Lastly, the issue of how multiple modalities and how they could effectively perform as assistive technologies needs to be explored with this system. There are only a limited set (4?) of ways to render positional information (visual, tactile, auditory, proprioceptive) to a user, and this configuration as it currently stands is capable of three of them. However, because of the way that the DirectX sound library is utilized to provide tactile information, it is trivial to extend the setup so that 5 channels of audio information could also be provided to the user. I imagine having four speakers placed at the four corners of a monitor, providing an audio rendering of the objects in the scene. A subwoofer channel could be used to provide additional tactile(?) information.

Once multiple modalities are set up, then the visual display can be constrained in a variety of ways. It could be blurred, intermittently frozen or blacked out. Configurations of haptic/tactile/auditory stimuli could then be tested against these scenarios to determine how they affect the completion of the task. Conversely, the user could be distracted (for example in a driving game), where it is impossible to pay extensive attention to the placement task. There are lots of opportunities.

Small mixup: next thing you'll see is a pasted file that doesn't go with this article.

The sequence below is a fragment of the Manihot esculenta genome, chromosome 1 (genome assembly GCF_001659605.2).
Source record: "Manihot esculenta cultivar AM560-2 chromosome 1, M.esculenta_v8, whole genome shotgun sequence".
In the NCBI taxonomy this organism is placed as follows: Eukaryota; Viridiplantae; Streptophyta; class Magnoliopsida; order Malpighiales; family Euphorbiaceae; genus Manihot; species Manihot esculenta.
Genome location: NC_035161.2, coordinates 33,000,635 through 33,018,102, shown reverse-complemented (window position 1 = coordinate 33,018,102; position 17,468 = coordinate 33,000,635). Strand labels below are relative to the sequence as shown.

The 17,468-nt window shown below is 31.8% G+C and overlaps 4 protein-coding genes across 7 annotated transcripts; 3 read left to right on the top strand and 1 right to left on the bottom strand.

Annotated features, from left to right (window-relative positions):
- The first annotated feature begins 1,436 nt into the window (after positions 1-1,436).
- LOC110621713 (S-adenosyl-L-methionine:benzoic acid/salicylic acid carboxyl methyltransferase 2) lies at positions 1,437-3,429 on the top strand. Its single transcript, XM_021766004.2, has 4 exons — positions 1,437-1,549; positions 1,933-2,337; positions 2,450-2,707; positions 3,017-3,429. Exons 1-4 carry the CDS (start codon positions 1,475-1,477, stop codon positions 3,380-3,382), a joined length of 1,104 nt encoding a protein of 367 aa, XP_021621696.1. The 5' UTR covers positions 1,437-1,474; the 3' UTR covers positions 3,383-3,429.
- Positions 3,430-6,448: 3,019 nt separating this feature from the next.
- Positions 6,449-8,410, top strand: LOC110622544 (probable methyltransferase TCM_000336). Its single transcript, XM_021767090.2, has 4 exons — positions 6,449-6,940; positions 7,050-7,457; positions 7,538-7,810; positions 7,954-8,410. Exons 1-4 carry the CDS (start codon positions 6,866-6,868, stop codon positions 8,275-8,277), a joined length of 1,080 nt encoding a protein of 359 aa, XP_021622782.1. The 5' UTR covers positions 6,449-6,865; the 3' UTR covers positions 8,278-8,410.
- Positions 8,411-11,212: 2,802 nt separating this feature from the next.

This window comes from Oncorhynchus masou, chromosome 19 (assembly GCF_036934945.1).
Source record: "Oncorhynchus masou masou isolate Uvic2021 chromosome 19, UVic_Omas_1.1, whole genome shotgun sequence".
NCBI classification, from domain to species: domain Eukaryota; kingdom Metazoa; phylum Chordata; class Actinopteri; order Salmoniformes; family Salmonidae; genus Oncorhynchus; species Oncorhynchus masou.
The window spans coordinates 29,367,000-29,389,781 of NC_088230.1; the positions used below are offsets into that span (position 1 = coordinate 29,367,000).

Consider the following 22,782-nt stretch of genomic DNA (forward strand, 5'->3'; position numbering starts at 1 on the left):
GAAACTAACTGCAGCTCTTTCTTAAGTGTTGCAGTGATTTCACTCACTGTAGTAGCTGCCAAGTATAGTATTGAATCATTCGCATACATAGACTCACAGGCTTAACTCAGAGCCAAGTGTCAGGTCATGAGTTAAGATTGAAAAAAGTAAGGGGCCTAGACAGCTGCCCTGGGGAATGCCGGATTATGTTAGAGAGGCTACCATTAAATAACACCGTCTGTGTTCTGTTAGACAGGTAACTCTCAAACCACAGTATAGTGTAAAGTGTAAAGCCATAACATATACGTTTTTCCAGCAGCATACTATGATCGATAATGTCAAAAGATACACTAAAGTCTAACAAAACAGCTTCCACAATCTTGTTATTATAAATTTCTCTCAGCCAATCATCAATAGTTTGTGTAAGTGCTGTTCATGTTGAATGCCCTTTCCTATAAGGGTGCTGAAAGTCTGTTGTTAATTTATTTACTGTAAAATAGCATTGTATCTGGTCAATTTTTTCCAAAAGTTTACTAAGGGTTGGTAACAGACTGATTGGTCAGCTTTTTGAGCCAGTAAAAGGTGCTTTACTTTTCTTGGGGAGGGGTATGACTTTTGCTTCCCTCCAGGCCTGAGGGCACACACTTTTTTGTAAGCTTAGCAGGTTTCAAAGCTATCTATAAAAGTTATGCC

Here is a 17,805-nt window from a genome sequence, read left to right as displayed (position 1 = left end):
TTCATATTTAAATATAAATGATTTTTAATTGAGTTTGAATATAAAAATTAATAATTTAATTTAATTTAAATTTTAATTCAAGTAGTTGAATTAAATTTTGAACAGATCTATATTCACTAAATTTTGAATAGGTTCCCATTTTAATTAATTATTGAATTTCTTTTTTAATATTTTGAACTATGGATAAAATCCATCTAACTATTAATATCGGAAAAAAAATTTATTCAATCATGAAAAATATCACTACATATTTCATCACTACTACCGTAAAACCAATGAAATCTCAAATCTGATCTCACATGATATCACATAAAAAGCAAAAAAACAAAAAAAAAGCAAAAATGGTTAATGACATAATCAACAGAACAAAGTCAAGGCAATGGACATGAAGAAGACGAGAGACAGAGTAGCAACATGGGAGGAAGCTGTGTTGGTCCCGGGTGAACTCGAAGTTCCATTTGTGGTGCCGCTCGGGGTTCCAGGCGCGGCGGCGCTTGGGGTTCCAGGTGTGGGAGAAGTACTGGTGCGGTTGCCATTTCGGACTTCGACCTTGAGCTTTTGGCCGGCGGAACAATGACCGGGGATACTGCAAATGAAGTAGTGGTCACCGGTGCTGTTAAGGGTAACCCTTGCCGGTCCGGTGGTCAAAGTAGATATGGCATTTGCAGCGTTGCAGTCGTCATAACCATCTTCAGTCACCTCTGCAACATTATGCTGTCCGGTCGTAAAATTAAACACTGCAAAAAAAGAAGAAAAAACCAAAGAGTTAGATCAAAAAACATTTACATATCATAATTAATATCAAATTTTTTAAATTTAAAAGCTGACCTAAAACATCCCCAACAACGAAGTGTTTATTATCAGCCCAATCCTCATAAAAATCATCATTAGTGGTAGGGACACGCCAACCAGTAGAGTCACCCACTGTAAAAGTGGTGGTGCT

Anyway, it’s been a good week.

The Saga Continues, and Mostly Resolves.

Continuing the ongoing saga of trying to get an application written in Visual Studio 2010 in MSVC to run on ANY OTHER WINDOWS SYSTEM than the dev system. Today, I should be finishing the update of the laptop from Vista to Win7. Maybe that will work. Sigh.

Some progress. It seems you can’t use “Global” in the way specified in the Microsoft documentation about CreateFileMapping() unless you want to run everything as admin. See StackOverflow for more details.